As the heat in our ocean and atmosphere increases, we can expect to see an increase in the number of strong hurricanes. While the total number of future events is uncertain, it is likely that those that do occur will be more intense. Hurricane Katrina in 2005 and Typhoon Haiyan in 2013 are examples of the types of intense storms that are likely to occur in the future.
The heart of our global system driving climate and weather has already been disrupted. Just like heart health can be improved by changes in behavior (like diet and exercise), the health of the planet’s heart can be improved by changes, too. Just like we monitor our hearts to keep them healthy and prevent them from damage, it’s important to monitor the oceans so that they can continue to move the right amount of heat and moisture through the climate system and prevent these storms from getting more intense.
Communities are coming together both locally and globally developing innovative solutions. We can help by reducing our reliance on fossil fuels, which will reduce the amount of heat trapping gases in our atmosphere.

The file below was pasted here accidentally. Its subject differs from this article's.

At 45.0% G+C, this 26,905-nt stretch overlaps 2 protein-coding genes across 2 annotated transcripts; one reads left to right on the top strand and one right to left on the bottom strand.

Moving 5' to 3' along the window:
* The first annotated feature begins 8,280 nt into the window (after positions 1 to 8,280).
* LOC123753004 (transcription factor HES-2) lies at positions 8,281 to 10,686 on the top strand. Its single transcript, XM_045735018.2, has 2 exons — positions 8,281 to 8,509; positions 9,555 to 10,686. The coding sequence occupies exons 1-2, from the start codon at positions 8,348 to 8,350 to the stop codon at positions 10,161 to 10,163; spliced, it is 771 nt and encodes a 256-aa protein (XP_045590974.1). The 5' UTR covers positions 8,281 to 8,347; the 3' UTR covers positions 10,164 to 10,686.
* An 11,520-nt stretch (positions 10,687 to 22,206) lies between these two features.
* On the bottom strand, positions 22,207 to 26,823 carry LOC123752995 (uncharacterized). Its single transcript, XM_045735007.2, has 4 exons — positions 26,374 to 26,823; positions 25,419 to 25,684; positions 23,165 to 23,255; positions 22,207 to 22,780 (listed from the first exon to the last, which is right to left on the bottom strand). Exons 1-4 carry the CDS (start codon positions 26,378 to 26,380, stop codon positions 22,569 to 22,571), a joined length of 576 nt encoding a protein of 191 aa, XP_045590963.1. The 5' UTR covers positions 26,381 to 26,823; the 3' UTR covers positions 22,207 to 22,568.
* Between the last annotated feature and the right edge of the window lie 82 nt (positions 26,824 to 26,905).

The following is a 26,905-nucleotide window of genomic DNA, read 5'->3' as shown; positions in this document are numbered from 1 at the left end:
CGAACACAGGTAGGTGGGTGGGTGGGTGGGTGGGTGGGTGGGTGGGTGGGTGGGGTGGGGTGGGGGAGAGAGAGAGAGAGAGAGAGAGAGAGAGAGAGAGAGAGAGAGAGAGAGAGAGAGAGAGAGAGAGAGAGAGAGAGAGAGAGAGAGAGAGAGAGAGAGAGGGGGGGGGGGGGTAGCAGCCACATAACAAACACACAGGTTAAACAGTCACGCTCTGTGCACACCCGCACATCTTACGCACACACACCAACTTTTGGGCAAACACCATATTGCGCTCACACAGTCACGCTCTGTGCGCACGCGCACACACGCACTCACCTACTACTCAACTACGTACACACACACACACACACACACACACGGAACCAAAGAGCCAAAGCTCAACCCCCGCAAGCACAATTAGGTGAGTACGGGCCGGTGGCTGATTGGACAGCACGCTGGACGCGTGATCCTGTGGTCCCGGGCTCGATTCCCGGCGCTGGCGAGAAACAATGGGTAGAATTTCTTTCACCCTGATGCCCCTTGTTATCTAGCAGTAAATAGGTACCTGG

This section uses precise wording about risk in order to accurately convey the scientific consensus on what we can project about the effect of climate change on extreme weather events. We don’t know that the number of hurricanes will increase, but we do know that warm water drives hurricanes. So, for those that do form, the warmer water means more intense storms like Haiyan and Katrina.
Returning to the metaphor Climate’s Heart here helps the narrative segue into the possibility of Solutions: interventions, changes, promising directions that can improve the situation.
IMAGE: This is a view of Earth at night, showing electricity usage and sometimes highlighting roads, fishing fleets, and city centers.